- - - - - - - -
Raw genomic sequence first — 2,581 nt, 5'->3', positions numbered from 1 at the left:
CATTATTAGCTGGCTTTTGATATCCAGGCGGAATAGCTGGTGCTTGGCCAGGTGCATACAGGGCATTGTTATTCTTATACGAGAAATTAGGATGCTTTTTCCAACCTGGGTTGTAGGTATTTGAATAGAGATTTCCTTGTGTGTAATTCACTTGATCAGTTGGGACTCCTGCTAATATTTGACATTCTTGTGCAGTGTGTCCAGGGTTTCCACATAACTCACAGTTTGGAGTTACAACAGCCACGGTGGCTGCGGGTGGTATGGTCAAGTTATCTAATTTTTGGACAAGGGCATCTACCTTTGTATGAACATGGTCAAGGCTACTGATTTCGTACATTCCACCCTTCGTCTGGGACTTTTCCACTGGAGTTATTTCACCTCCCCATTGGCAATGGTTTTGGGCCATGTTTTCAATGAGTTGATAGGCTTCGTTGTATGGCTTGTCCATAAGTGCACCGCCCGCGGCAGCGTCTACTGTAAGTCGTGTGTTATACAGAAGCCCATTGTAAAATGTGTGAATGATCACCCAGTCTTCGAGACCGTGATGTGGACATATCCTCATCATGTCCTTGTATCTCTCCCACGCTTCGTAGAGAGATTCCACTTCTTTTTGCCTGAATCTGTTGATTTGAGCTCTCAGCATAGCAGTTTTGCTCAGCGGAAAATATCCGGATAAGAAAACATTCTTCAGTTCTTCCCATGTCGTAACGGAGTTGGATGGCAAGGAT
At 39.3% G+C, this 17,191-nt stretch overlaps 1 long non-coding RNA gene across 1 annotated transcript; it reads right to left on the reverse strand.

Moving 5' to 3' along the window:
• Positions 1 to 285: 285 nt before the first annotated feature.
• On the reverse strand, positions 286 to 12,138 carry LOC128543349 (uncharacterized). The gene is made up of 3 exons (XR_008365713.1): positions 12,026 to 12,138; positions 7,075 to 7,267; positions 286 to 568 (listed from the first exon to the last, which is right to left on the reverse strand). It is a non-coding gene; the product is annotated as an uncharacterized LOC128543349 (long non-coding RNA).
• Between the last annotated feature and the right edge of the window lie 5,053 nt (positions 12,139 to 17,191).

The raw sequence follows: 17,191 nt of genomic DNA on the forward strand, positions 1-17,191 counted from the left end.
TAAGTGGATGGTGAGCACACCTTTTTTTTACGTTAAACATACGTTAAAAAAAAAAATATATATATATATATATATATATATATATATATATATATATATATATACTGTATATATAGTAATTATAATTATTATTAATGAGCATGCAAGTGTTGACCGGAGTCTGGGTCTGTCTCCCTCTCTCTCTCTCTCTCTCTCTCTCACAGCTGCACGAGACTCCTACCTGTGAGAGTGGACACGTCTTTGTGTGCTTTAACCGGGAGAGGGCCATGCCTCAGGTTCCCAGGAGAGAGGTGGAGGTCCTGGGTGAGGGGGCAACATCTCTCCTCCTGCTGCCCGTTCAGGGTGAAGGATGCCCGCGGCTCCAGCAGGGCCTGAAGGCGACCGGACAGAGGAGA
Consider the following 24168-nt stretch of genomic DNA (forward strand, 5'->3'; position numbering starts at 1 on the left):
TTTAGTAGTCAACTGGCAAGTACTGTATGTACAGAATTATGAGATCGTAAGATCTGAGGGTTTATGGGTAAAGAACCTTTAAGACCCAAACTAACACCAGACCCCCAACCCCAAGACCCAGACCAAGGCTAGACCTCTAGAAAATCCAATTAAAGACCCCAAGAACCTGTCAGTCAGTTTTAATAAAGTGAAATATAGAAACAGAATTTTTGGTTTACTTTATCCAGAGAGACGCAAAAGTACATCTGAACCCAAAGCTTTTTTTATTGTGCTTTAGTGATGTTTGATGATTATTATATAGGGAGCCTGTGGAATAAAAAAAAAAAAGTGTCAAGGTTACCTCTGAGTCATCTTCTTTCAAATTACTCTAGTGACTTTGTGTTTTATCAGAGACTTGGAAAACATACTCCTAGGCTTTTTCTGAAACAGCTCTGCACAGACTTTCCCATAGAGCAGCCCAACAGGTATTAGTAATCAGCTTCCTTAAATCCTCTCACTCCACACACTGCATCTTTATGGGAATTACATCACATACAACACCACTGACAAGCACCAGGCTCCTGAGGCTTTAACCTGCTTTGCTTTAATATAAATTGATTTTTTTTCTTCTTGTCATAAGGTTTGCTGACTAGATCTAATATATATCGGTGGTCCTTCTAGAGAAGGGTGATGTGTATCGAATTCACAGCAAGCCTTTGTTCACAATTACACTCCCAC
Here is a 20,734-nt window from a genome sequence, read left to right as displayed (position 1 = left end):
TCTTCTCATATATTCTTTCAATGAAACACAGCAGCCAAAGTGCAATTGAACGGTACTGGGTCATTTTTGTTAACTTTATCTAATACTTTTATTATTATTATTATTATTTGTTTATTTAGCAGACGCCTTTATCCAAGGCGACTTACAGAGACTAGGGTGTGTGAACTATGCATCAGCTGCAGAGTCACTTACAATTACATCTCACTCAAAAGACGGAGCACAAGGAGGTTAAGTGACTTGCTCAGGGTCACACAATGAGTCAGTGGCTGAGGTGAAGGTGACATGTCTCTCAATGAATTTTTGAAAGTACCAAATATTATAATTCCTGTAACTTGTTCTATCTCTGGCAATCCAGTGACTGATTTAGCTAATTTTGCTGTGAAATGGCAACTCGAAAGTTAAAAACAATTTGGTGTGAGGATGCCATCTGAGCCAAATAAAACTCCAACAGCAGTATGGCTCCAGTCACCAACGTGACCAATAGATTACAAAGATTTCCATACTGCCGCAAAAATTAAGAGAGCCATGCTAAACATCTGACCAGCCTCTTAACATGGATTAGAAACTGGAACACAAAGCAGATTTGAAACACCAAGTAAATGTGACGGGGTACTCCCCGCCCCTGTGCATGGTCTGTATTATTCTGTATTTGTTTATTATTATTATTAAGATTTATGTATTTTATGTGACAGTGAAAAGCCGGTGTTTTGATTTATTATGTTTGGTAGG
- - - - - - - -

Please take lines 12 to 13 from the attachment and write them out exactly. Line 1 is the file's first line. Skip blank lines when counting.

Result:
Here is a 20,734-nt window from a genome sequence, read left to right as displayed (position 1 = left end):
TCTTCTCATATATTCTTTCAATGAAACACAGCAGCCAAAGTGCAATTGAACGGTACTGGGTCATTTTTGTTAACTTTATCTAATACTTTTATTATTATTATTATTATTTGTTTATTTAGCAGACGCCTTTATCCAAGGCGACTTACAGAGACTAGGGTGTGTGAACTATGCATCAGCTGCAGAGTCACTTACAATTACATCTCACTCAAAAGACGGAGCACAAGGAGGTTAAGTGACTTGCTCAGGGTCACACAATGAGTCAGTGGCTGAGGTGAAGGTGACATGTCTCTCAATGAATTTTTGAAAGTACCAAATATTATAATTCCTGTAACTTGTTCTATCTCTGGCAATCCAGTGACTGATTTAGCTAATTTTGCTGTGAAATGGCAACTCGAAAGTTAAAAACAATTTGGTGTGAGGATGCCATCTGAGCCAAATAAAACTCCAACAGCAGTATGGCTCCAGTCACCAACGTGACCAATAGATTACAAAGATTTCCATACTGCCGCAAAAATTAAGAGAGCCATGCTAAACATCTGACCAGCCTCTTAACATGGATTAGAAACTGGAACACAAAGCAGATTTGAAACACCAAGTAAATGTGACGGGGTACTCCCCGCCCCTGTGCATGGTCTGTATTATTCTGTATTTGTTTATTATTATTATTAAGATTTATGTATTTTATGTGACAGTGAAAAGCCGGTGTTTTGATTTATTATGTTTGGTAGG